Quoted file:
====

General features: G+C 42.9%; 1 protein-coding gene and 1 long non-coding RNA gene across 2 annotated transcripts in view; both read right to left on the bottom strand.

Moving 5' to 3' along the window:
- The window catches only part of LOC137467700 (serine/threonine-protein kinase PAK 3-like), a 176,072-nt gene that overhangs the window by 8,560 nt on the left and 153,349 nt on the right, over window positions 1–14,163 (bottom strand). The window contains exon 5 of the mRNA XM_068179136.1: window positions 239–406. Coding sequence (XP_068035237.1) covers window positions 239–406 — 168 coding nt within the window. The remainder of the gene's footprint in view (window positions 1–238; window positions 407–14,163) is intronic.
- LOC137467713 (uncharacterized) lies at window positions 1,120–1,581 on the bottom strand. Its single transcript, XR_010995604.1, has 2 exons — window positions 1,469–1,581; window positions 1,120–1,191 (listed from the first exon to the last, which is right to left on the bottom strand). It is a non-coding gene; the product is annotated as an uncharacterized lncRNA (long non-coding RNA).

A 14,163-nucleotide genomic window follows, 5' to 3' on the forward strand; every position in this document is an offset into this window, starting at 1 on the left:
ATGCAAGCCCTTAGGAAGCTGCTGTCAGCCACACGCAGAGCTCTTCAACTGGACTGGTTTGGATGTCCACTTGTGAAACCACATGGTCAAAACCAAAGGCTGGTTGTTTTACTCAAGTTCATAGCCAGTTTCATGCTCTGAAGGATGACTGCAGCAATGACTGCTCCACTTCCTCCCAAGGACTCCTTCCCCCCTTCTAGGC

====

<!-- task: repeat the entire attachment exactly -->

General features: G+C 42.9%; 1 protein-coding gene and 1 long non-coding RNA gene across 2 annotated transcripts in view; both read right to left on the bottom strand.

Moving 5' to 3' along the window:
- The window catches only part of LOC137467700 (serine/threonine-protein kinase PAK 3-like), a 176,072-nt gene that overhangs the window by 8,560 nt on the left and 153,349 nt on the right, over window positions 1–14,163 (bottom strand). The window contains exon 5 of the mRNA XM_068179136.1: window positions 239–406. Coding sequence (XP_068035237.1) covers window positions 239–406 — 168 coding nt within the window. The remainder of the gene's footprint in view (window positions 1–238; window positions 407–14,163) is intronic.
- LOC137467713 (uncharacterized) lies at window positions 1,120–1,581 on the bottom strand. Its single transcript, XR_010995604.1, has 2 exons — window positions 1,469–1,581; window positions 1,120–1,191 (listed from the first exon to the last, which is right to left on the bottom strand). It is a non-coding gene; the product is annotated as an uncharacterized lncRNA (long non-coding RNA).

A 14,163-nucleotide genomic window follows, 5' to 3' on the forward strand; every position in this document is an offset into this window, starting at 1 on the left:
ATGCAAGCCCTTAGGAAGCTGCTGTCAGCCACACGCAGAGCTCTTCAACTGGACTGGTTTGGATGTCCACTTGTGAAACCACATGGTCAAAACCAAAGGCTGGTTGTTTTACTCAAGTTCATAGCCAGTTTCATGCTCTGAAGGATGACTGCAGCAATGACTGCTCCACTTCCTCCCAAGGACTCCTTCCCCCCTTCTAGGC